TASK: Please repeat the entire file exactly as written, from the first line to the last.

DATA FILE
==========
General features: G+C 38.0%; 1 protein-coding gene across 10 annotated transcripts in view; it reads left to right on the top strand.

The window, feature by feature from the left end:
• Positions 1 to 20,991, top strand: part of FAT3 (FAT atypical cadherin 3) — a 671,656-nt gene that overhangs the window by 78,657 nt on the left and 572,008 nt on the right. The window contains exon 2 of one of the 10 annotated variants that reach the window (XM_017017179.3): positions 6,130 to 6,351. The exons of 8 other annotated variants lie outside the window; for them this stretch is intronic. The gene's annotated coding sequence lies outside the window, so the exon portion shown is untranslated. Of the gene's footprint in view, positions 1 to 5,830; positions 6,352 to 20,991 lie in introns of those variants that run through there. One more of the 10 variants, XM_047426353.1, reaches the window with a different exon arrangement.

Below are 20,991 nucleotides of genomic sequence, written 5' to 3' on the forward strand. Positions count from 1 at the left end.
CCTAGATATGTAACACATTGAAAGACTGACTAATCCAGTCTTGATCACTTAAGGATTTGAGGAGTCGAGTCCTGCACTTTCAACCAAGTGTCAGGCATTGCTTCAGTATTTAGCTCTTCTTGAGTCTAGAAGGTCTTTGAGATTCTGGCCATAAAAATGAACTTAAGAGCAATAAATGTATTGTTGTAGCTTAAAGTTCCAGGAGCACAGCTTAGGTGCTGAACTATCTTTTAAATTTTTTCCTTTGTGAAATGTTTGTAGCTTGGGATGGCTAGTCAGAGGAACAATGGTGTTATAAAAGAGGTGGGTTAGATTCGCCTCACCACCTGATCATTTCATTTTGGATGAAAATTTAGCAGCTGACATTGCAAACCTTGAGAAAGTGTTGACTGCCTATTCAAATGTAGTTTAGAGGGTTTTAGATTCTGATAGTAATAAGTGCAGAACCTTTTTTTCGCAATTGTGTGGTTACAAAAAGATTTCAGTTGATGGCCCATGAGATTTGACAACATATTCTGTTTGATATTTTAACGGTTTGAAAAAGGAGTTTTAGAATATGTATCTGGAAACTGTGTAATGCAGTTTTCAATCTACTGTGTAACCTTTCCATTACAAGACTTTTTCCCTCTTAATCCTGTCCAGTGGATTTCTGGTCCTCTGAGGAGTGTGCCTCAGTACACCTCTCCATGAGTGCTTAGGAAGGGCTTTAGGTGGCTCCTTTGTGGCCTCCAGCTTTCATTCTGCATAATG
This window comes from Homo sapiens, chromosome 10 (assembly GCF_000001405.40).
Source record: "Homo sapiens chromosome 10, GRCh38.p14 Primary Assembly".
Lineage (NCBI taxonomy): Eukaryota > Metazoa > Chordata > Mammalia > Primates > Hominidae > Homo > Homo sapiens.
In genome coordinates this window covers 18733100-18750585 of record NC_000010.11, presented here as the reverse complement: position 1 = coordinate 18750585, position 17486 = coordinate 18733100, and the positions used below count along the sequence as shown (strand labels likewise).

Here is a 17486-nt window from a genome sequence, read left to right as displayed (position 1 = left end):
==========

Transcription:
General features: G+C 38.0%; 1 protein-coding gene across 10 annotated transcripts in view; it reads left to right on the top strand.

The window, feature by feature from the left end:
• Positions 1 to 20,991, top strand: part of FAT3 (FAT atypical cadherin 3) — a 671,656-nt gene that overhangs the window by 78,657 nt on the left and 572,008 nt on the right. The window contains exon 2 of one of the 10 annotated variants that reach the window (XM_017017179.3): positions 6,130 to 6,351. The exons of 8 other annotated variants lie outside the window; for them this stretch is intronic. The gene's annotated coding sequence lies outside the window, so the exon portion shown is untranslated. Of the gene's footprint in view, positions 1 to 5,830; positions 6,352 to 20,991 lie in introns of those variants that run through there. One more of the 10 variants, XM_047426353.1, reaches the window with a different exon arrangement.

Below are 20,991 nucleotides of genomic sequence, written 5' to 3' on the forward strand. Positions count from 1 at the left end.
CCTAGATATGTAACACATTGAAAGACTGACTAATCCAGTCTTGATCACTTAAGGATTTGAGGAGTCGAGTCCTGCACTTTCAACCAAGTGTCAGGCATTGCTTCAGTATTTAGCTCTTCTTGAGTCTAGAAGGTCTTTGAGATTCTGGCCATAAAAATGAACTTAAGAGCAATAAATGTATTGTTGTAGCTTAAAGTTCCAGGAGCACAGCTTAGGTGCTGAACTATCTTTTAAATTTTTTCCTTTGTGAAATGTTTGTAGCTTGGGATGGCTAGTCAGAGGAACAATGGTGTTATAAAAGAGGTGGGTTAGATTCGCCTCACCACCTGATCATTTCATTTTGGATGAAAATTTAGCAGCTGACATTGCAAACCTTGAGAAAGTGTTGACTGCCTATTCAAATGTAGTTTAGAGGGTTTTAGATTCTGATAGTAATAAGTGCAGAACCTTTTTTTCGCAATTGTGTGGTTACAAAAAGATTTCAGTTGATGGCCCATGAGATTTGACAACATATTCTGTTTGATATTTTAACGGTTTGAAAAAGGAGTTTTAGAATATGTATCTGGAAACTGTGTAATGCAGTTTTCAATCTACTGTGTAACCTTTCCATTACAAGACTTTTTCCCTCTTAATCCTGTCCAGTGGATTTCTGGTCCTCTGAGGAGTGTGCCTCAGTACACCTCTCCATGAGTGCTTAGGAAGGGCTTTAGGTGGCTCCTTTGTGGCCTCCAGCTTTCATTCTGCATAATG
This window comes from Homo sapiens, chromosome 10 (assembly GCF_000001405.40).
Source record: "Homo sapiens chromosome 10, GRCh38.p14 Primary Assembly".
Lineage (NCBI taxonomy): Eukaryota > Metazoa > Chordata > Mammalia > Primates > Hominidae > Homo > Homo sapiens.
In genome coordinates this window covers 18733100-18750585 of record NC_000010.11, presented here as the reverse complement: position 1 = coordinate 18750585, position 17486 = coordinate 18733100, and the positions used below count along the sequence as shown (strand labels likewise).

Here is a 17486-nt window from a genome sequence, read left to right as displayed (position 1 = left end):